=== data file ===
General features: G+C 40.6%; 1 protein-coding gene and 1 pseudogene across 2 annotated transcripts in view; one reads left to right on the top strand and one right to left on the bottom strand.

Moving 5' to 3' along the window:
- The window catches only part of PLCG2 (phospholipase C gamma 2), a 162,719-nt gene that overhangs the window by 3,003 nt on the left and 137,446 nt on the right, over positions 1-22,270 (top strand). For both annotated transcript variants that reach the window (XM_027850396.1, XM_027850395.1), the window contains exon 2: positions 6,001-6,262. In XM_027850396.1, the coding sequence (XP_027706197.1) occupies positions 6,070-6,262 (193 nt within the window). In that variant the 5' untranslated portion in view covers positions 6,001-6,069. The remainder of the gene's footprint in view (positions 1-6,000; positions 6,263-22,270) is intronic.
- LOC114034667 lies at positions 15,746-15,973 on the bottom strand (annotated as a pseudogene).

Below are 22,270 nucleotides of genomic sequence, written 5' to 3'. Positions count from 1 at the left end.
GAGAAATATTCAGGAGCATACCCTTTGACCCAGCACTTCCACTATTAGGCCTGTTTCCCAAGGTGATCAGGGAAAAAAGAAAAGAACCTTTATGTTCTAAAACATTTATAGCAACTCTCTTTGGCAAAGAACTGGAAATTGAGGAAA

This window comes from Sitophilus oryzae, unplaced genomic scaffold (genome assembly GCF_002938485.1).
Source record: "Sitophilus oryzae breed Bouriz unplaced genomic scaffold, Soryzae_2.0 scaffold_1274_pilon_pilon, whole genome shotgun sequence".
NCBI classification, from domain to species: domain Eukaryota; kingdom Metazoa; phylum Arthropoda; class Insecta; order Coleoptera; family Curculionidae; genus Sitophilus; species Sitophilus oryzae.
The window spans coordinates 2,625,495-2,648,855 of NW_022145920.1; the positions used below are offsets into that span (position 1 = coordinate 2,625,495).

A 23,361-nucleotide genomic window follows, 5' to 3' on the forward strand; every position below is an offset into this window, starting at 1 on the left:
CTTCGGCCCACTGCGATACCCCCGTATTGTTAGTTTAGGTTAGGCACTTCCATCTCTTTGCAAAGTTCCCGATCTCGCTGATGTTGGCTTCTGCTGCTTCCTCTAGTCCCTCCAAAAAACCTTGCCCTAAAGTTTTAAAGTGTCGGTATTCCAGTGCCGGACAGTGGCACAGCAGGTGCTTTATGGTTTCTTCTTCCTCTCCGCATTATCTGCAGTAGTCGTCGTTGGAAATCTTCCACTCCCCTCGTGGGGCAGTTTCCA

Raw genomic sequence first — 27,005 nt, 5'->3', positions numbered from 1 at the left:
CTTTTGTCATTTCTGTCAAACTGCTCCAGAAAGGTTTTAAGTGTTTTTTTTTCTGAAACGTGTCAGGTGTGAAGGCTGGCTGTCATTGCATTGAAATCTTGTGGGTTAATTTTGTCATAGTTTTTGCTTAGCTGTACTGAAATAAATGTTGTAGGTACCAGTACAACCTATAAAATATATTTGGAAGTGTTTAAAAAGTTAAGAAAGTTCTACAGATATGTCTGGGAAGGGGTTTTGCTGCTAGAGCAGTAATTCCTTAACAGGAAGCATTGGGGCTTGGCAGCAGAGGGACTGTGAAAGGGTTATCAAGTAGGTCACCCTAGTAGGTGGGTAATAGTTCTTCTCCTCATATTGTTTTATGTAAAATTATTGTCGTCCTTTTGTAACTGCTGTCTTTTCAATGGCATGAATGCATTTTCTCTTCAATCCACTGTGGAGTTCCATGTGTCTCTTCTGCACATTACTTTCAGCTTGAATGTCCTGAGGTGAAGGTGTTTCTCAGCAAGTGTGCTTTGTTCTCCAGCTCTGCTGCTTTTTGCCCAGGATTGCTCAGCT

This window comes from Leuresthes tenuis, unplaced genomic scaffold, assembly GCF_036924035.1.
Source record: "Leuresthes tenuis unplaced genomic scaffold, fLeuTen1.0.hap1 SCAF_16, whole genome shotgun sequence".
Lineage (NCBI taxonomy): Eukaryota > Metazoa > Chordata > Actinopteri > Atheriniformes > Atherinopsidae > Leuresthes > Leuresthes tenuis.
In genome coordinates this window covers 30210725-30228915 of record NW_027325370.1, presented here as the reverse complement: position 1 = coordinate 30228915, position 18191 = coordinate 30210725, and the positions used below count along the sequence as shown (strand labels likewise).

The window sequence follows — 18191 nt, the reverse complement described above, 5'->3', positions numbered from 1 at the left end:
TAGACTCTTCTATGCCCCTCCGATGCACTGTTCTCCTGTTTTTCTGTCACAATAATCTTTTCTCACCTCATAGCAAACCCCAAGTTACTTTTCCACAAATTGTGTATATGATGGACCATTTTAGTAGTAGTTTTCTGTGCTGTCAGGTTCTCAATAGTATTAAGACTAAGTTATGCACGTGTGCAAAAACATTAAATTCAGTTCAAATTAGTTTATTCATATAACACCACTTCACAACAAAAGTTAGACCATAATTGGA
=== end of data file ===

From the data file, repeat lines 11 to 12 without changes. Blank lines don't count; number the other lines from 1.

A 23,361-nucleotide genomic window follows, 5' to 3' on the forward strand; every position below is an offset into this window, starting at 1 on the left:
CTTCGGCCCACTGCGATACCCCCGTATTGTTAGTTTAGGTTAGGCACTTCCATCTCTTTGCAAAGTTCCCGATCTCGCTGATGTTGGCTTCTGCTGCTTCCTCTAGTCCCTCCAAAAAACCTTGCCCTAAAGTTTTAAAGTGTCGGTATTCCAGTGCCGGACAGTGGCACAGCAGGTGCTTTATGGTTTCTTCTTCCTCTCCGCATTATCTGCAGTAGTCGTCGTTGGAAATCTTCCACTCCCCTCGTGGGGCAGTTTCCA